Prague, 16 May 1997 (RFE/RL) - NATO and Russia have agreed to cooperate as the Alliance readies for expansion in the East.
The agreement was reached two days ago in Moscow after months of difficult negotiations, finally producing the "Founding Act on Mutual Relations, Cooperation and Security" between the two sides. It provides opportunities for extensive interaction although is short on specifics and stops short of ensuring full implementation.
The agreement is "political," meaning that it is not legally binding. It creates a sort of a political bond between the two sides, but will not be formally ratified by separate countries. It could conceivably be ignored by any of them if they feel their security is in danger.
According to excerpts made public yesterday, the accord is rooted in "an enduring political commitment" undertaken by the two sides "to build together a lasting and inclusive peace in the Euro-Atlantic area, on the principles of democracy and cooperative security."
This commitment has found a practical expression in the decision to set up a permanent NATO-Russia Council to provide a forum for regular consultations on political and security issues, and for working together on issues of common concern.
The Council is to meet at a ministerial level (Foreign and Defense) twice annually. and also monthly at the ambassadorial level. It is to be chaired jointly by NATO's Secretary General, a representative of one of the NATO member states on a rotation basis, and a representative of Russia. But neither NATO nor Russia will have "a right to veto the actions of the other or restrict its right to independent decision making and action." This means that Russia will be unable to block NATO actions it may oppose.
The accord has been widely regarded as a means to placate Russia's concerns about NATO's plans to expand in the East. There is no direct reference in the text to the enlargement, but the issue is addressed clearly and unequivocally in the section dealing with the need for military restraint and transparency in security operations.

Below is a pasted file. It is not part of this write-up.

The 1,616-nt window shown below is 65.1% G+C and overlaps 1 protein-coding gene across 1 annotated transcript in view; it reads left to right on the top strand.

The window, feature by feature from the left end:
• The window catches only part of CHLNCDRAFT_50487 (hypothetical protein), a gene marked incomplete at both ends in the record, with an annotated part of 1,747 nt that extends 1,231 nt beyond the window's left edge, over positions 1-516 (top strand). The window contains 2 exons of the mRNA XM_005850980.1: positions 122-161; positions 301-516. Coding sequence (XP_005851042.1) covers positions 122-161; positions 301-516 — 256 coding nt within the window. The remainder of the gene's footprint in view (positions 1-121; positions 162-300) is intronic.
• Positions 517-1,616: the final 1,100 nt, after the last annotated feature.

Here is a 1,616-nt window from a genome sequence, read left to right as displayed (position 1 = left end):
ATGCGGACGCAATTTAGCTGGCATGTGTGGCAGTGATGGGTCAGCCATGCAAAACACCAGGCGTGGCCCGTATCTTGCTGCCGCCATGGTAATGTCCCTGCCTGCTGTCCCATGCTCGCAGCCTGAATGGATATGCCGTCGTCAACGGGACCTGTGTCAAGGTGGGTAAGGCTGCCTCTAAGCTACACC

NATO said that it "has no intention, no plan and no reason," either to deploy nuclear weapons on the territory of new members, or establish nuclear weapon storage sites, as well as to adapt old storage sites there.
Moreover, the text of the agreement does not even so much as hint at any limitation of future expansion. This means that countries not included in the first wave of accession can and are likely to be considered as potential NATO applicants.
The accord confirms the willingness, and the determination, of both sides to work on reducing the number of troops and amount of weaponry in the Euro-Atlantic area, largely through on-going negotiations on conventional forces in Europe.
NATO pledged to refrain from additional stationing of "substantial combat forces" on the territory of new members. But the agreement also said that NATO retains "the right to ensure inter-operability, integration, and capability for reinforcement" of troops throughout the area, and to build and modernize military installations in all member states to ensure the effectiveness of its "collective defense and other missions." Russia was strongly opposed those plans during the negotiations. In the end, it appears to have accepted NATO's view.
The agreement sets the stage for a signing ceremony May 27 in Paris to be attended by Presidents Bill Clinton, Boris Yeltsin, along with heads of state and/or government from all NATO member states.
Six weeks later NATO's summit in Madrid is to issue invitation to some Central European states -- most probably the Czech Republic, Hungary and Poland -- to open membership negotiations. This, says the "New York Times," a major American newspaper, "will set in motion an epochal change in the map of Europe." Indeed, as a result of this move the European security situation is certain to change dramatically and, one can assume, irrevocably.